(c) 2012, The Washington Post
Eli Manning is beginning to resemble one of those baby-face gangsters from the old movies. Kid looks cute from a distance but up close it turns out he's got stubble on his chin and robbery in his eye, and when the adults aren't watching he pulls out a cigar and bag of loot.
You've got to wonder at the buried toughness inside this boyish-looking character, who chooses to live in Hoboken instead of a comfortable suburb. On the surface he seems to be "just a sweet child," as his father, Archie, describes him. Yet here he is in his second Super Bowl, and all that niceness increasingly looks like a mask for something implacably ambitious.
It's time we reappraise Manning, and instead of studying his back-to-school snapshot of a face for a clue to his personality, perhaps we should study a freeze frame from late in the New York Giants' rain-and-blood soaked NFC championship overtime victory over the San Francisco 49ers on Jan. 22. Manning is struggling up from the turf to call a timeout. His jersey has been ripped from his shoulder pad, his chinstrap has been pushed up around his flattened nose, and he is covered in blasts of mud.
Apparently, Manning likes it that way. Since 2007, he is 7-1 in the postseason, with an NFL-record five wins on the road, many of them in brutal weather. The 49ers sacked him six times in the mud, and when he was asked if he got hit too much, he smiled and said, "That's just part of the deal." Obviously, we have badly misunderstood him as the easygoing member of his family. "Do you not see what he's doing on the football field?" Giants running back Brandon Jacobs demanded.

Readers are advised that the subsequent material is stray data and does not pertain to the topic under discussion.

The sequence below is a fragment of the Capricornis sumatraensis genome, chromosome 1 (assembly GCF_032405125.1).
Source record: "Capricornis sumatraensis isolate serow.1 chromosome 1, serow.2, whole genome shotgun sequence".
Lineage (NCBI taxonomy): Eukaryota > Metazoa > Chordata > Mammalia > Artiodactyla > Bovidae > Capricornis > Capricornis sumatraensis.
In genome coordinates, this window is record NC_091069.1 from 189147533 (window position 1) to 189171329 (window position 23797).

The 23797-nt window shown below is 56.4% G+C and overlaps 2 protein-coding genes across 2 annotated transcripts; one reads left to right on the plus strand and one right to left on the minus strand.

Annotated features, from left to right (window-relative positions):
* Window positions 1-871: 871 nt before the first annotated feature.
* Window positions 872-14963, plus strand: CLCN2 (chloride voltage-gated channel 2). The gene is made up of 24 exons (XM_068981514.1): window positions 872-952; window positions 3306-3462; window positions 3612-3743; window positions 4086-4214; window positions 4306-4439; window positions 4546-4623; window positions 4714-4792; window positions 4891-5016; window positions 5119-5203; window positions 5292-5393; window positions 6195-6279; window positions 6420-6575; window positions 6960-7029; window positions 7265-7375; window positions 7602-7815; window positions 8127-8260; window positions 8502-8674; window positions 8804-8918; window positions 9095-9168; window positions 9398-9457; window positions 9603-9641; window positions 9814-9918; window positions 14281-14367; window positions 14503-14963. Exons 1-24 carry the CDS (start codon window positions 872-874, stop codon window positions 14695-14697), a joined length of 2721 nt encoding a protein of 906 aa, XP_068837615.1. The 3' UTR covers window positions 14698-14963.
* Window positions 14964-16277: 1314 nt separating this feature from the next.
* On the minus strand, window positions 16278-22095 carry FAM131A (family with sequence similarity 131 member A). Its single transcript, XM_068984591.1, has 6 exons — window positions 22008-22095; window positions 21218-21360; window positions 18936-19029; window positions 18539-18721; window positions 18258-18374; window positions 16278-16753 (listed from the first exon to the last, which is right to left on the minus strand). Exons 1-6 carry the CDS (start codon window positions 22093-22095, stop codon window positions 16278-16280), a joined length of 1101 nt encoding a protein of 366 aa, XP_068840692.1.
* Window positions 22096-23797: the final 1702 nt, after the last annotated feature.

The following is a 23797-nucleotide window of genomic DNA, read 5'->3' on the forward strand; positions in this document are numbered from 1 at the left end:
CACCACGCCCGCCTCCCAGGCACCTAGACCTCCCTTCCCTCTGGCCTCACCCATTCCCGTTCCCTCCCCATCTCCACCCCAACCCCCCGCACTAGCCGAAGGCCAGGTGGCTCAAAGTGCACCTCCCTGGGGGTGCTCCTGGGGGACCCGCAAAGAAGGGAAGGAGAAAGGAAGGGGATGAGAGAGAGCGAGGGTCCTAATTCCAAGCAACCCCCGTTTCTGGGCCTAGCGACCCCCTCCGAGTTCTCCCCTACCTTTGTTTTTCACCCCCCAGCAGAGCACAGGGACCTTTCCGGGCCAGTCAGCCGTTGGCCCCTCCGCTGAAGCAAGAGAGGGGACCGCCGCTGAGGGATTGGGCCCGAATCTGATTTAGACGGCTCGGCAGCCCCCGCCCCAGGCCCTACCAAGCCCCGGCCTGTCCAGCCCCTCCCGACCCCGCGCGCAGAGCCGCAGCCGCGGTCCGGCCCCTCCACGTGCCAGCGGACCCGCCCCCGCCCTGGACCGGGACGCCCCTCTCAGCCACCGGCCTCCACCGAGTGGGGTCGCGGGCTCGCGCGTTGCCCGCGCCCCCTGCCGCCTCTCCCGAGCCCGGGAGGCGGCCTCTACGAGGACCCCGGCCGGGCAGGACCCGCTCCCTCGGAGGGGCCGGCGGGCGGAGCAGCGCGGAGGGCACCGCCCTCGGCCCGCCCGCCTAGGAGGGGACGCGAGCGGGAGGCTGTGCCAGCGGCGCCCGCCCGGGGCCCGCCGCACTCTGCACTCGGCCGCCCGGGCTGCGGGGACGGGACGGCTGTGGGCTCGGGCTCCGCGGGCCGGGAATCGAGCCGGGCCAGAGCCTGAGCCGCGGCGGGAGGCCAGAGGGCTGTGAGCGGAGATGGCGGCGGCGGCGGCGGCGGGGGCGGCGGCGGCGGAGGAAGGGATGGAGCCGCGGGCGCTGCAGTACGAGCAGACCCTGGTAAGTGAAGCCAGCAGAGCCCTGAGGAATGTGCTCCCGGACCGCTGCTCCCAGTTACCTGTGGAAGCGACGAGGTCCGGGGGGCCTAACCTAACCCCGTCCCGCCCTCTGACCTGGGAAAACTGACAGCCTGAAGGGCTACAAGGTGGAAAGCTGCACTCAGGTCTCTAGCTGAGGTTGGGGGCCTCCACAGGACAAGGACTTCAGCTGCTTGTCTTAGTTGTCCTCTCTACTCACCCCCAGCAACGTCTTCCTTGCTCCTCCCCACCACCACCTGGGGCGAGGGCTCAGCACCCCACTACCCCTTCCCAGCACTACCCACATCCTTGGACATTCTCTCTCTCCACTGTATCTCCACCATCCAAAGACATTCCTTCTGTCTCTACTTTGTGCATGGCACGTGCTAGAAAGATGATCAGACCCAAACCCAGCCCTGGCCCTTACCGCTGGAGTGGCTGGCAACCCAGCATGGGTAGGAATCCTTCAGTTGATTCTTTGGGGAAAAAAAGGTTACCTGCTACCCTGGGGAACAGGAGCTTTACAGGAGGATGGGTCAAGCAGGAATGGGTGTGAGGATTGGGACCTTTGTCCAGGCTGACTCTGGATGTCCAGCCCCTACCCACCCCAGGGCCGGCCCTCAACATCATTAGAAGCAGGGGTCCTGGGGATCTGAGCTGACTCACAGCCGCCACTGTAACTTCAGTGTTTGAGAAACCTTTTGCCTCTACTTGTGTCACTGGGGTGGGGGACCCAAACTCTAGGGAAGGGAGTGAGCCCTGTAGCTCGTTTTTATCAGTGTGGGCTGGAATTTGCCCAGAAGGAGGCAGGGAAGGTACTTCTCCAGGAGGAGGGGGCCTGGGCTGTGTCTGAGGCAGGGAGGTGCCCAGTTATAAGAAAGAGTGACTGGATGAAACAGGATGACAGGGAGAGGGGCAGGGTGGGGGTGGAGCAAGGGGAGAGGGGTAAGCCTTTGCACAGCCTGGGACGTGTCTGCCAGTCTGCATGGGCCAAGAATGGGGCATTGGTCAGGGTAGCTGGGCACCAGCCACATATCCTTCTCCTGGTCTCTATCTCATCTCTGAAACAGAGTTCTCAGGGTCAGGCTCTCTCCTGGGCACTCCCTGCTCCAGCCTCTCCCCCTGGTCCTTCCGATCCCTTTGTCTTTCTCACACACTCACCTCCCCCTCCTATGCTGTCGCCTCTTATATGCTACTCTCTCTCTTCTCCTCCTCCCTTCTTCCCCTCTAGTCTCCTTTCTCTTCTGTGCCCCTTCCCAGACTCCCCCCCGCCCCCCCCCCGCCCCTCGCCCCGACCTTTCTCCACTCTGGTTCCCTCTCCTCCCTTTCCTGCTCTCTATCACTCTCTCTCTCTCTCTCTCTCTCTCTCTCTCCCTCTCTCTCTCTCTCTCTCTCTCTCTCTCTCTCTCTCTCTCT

Ever since Manning arrived in New York in 2004, he has been portrayed as a mild and hapless younger brother. Critics said he lacked some essential genetic fire compared to Peyton Manning of the Indianapolis Colts, five years his elder. He was too compliant, too complacent. All of that was wrong. The blandness now looks canny, a stubborn refusal to get distracted from his sense of self and maturation schedule.
"I always heard 'em say Eli doesn't care," Archie said. "Eli cares. But Eli doesn't worry. He just doesn't worry."
He doesn't worry about legacy, or some record book duel with his brother, or Tom Brady of the New England Patriots. Asked if would get any help from Peyton Sunday in Indianapolis, Eli stared a reporter down and said tonelessly, "He was very helpful in getting me some tickets to the game."
Here's the interesting thing about Eli: He has never ducked and run from the Manning name. If anything, he has taken it on. Picture this: a 5-year-old Eli, constantly teased and towed by 12-year-old Cooper and 10-year-old Peyton across the playing fields of their New Orleans home town, where his father was the quarterback for the Saints. "We were going to a jillion games, and here's the five-year-old getting dragged along to the park," Archie said. In one week, Eli had to sit through 17 different games starring Cooper and Peyton, Archie remembered. He feared Eli would grow up to hate contests of any kind. He told his wife, Olivia: "This child will never do sports. It's going to turn him off."
Instead, Archie and Olivia detected in the quietest child a brewing, if unspoken, drive and distaste for failure. A loss in a state tournament hurt him as badly as anyone in the family. "He's calm and it's not outward and he doesn't holler and scream," said Archie. "But it was there. I could sense it."
When he reached college age, Eli could easily have escaped his lineage by getting out of the Southeast. What did he do? He went to his old man's alma mater, Ole Miss, and met Hamlet's Ghost head on. He chased some of Peyton's records at Tennessee, too. "He didn't shy away from it a bit," said former Ole Miss coach David Cutcliffe, who is now at Duke.
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